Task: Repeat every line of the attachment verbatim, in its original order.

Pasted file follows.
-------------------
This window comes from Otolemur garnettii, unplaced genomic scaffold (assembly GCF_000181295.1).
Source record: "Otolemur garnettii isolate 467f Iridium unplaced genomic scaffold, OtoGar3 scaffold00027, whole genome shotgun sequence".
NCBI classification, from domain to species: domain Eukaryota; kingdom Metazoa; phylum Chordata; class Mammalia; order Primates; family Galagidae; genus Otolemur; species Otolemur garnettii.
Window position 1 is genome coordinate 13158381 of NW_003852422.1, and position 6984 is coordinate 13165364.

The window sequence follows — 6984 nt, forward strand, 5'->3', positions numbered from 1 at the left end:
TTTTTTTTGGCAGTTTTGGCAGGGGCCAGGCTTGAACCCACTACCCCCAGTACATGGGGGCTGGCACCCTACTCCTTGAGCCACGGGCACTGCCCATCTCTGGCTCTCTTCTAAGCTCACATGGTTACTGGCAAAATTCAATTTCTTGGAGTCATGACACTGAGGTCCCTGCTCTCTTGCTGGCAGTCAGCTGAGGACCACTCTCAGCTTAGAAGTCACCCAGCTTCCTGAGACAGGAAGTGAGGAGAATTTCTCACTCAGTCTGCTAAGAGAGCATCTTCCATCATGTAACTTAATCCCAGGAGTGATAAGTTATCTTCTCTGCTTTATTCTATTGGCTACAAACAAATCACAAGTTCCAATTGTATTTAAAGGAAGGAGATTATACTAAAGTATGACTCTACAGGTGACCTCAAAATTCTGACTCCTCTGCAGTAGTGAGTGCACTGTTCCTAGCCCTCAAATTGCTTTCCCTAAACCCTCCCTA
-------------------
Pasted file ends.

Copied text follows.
This window comes from Otolemur garnettii, unplaced genomic scaffold (assembly GCF_000181295.1).
Source record: "Otolemur garnettii isolate 467f Iridium unplaced genomic scaffold, OtoGar3 scaffold00027, whole genome shotgun sequence".
NCBI classification, from domain to species: domain Eukaryota; kingdom Metazoa; phylum Chordata; class Mammalia; order Primates; family Galagidae; genus Otolemur; species Otolemur garnettii.
Window position 1 is genome coordinate 13158381 of NW_003852422.1, and position 6984 is coordinate 13165364.

The window sequence follows — 6984 nt, forward strand, 5'->3', positions numbered from 1 at the left end:
TTTTTTTTGGCAGTTTTGGCAGGGGCCAGGCTTGAACCCACTACCCCCAGTACATGGGGGCTGGCACCCTACTCCTTGAGCCACGGGCACTGCCCATCTCTGGCTCTCTTCTAAGCTCACATGGTTACTGGCAAAATTCAATTTCTTGGAGTCATGACACTGAGGTCCCTGCTCTCTTGCTGGCAGTCAGCTGAGGACCACTCTCAGCTTAGAAGTCACCCAGCTTCCTGAGACAGGAAGTGAGGAGAATTTCTCACTCAGTCTGCTAAGAGAGCATCTTCCATCATGTAACTTAATCCCAGGAGTGATAAGTTATCTTCTCTGCTTTATTCTATTGGCTACAAACAAATCACAAGTTCCAATTGTATTTAAAGGAAGGAGATTATACTAAAGTATGACTCTACAGGTGACCTCAAAATTCTGACTCCTCTGCAGTAGTGAGTGCACTGTTCCTAGCCCTCAAATTGCTTTCCCTAAACCCTCCCTA